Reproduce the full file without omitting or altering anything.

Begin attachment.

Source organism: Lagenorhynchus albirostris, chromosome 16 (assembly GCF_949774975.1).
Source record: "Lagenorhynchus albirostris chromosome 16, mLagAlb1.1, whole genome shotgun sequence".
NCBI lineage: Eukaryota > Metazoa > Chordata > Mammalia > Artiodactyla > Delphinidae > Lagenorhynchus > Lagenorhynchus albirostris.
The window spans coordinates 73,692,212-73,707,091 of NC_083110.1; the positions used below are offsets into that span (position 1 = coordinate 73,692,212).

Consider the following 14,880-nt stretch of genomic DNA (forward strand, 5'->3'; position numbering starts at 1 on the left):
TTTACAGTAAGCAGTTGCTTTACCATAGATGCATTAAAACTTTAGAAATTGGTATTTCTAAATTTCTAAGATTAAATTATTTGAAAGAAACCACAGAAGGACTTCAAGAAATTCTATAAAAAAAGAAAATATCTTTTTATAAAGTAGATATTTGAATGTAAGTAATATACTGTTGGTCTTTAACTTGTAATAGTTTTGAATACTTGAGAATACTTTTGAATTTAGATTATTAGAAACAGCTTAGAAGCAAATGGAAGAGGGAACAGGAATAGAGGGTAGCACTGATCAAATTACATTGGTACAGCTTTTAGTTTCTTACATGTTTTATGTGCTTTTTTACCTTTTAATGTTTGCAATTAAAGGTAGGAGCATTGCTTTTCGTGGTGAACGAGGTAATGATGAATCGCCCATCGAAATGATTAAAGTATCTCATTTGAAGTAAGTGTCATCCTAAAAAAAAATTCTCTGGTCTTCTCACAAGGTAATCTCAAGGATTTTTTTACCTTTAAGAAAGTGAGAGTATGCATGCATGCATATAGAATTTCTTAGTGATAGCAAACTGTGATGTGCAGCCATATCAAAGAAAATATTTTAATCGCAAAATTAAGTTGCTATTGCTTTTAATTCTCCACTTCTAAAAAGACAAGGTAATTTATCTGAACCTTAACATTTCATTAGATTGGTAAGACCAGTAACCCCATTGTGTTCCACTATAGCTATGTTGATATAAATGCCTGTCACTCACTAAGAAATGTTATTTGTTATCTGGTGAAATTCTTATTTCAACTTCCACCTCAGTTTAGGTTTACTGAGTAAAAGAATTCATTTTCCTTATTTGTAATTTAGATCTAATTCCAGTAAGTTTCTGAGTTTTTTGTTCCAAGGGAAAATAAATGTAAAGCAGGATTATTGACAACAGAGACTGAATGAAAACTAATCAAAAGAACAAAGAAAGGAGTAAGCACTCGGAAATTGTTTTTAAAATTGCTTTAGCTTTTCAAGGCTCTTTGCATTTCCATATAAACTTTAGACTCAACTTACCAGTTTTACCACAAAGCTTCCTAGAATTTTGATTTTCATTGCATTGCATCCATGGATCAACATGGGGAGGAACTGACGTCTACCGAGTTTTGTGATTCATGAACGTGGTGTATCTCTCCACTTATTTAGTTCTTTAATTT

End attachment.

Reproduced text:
Source organism: Lagenorhynchus albirostris, chromosome 16 (assembly GCF_949774975.1).
Source record: "Lagenorhynchus albirostris chromosome 16, mLagAlb1.1, whole genome shotgun sequence".
NCBI lineage: Eukaryota > Metazoa > Chordata > Mammalia > Artiodactyla > Delphinidae > Lagenorhynchus > Lagenorhynchus albirostris.
The window spans coordinates 73,692,212-73,707,091 of NC_083110.1; the positions used below are offsets into that span (position 1 = coordinate 73,692,212).

Consider the following 14,880-nt stretch of genomic DNA (forward strand, 5'->3'; position numbering starts at 1 on the left):
TTTACAGTAAGCAGTTGCTTTACCATAGATGCATTAAAACTTTAGAAATTGGTATTTCTAAATTTCTAAGATTAAATTATTTGAAAGAAACCACAGAAGGACTTCAAGAAATTCTATAAAAAAAGAAAATATCTTTTTATAAAGTAGATATTTGAATGTAAGTAATATACTGTTGGTCTTTAACTTGTAATAGTTTTGAATACTTGAGAATACTTTTGAATTTAGATTATTAGAAACAGCTTAGAAGCAAATGGAAGAGGGAACAGGAATAGAGGGTAGCACTGATCAAATTACATTGGTACAGCTTTTAGTTTCTTACATGTTTTATGTGCTTTTTTACCTTTTAATGTTTGCAATTAAAGGTAGGAGCATTGCTTTTCGTGGTGAACGAGGTAATGATGAATCGCCCATCGAAATGATTAAAGTATCTCATTTGAAGTAAGTGTCATCCTAAAAAAAAATTCTCTGGTCTTCTCACAAGGTAATCTCAAGGATTTTTTTACCTTTAAGAAAGTGAGAGTATGCATGCATGCATATAGAATTTCTTAGTGATAGCAAACTGTGATGTGCAGCCATATCAAAGAAAATATTTTAATCGCAAAATTAAGTTGCTATTGCTTTTAATTCTCCACTTCTAAAAAGACAAGGTAATTTATCTGAACCTTAACATTTCATTAGATTGGTAAGACCAGTAACCCCATTGTGTTCCACTATAGCTATGTTGATATAAATGCCTGTCACTCACTAAGAAATGTTATTTGTTATCTGGTGAAATTCTTATTTCAACTTCCACCTCAGTTTAGGTTTACTGAGTAAAAGAATTCATTTTCCTTATTTGTAATTTAGATCTAATTCCAGTAAGTTTCTGAGTTTTTTGTTCCAAGGGAAAATAAATGTAAAGCAGGATTATTGACAACAGAGACTGAATGAAAACTAATCAAAAGAACAAAGAAAGGAGTAAGCACTCGGAAATTGTTTTTAAAATTGCTTTAGCTTTTCAAGGCTCTTTGCATTTCCATATAAACTTTAGACTCAACTTACCAGTTTTACCACAAAGCTTCCTAGAATTTTGATTTTCATTGCATTGCATCCATGGATCAACATGGGGAGGAACTGACGTCTACCGAGTTTTGTGATTCATGAACGTGGTGTATCTCTCCACTTATTTAGTTCTTTAATTT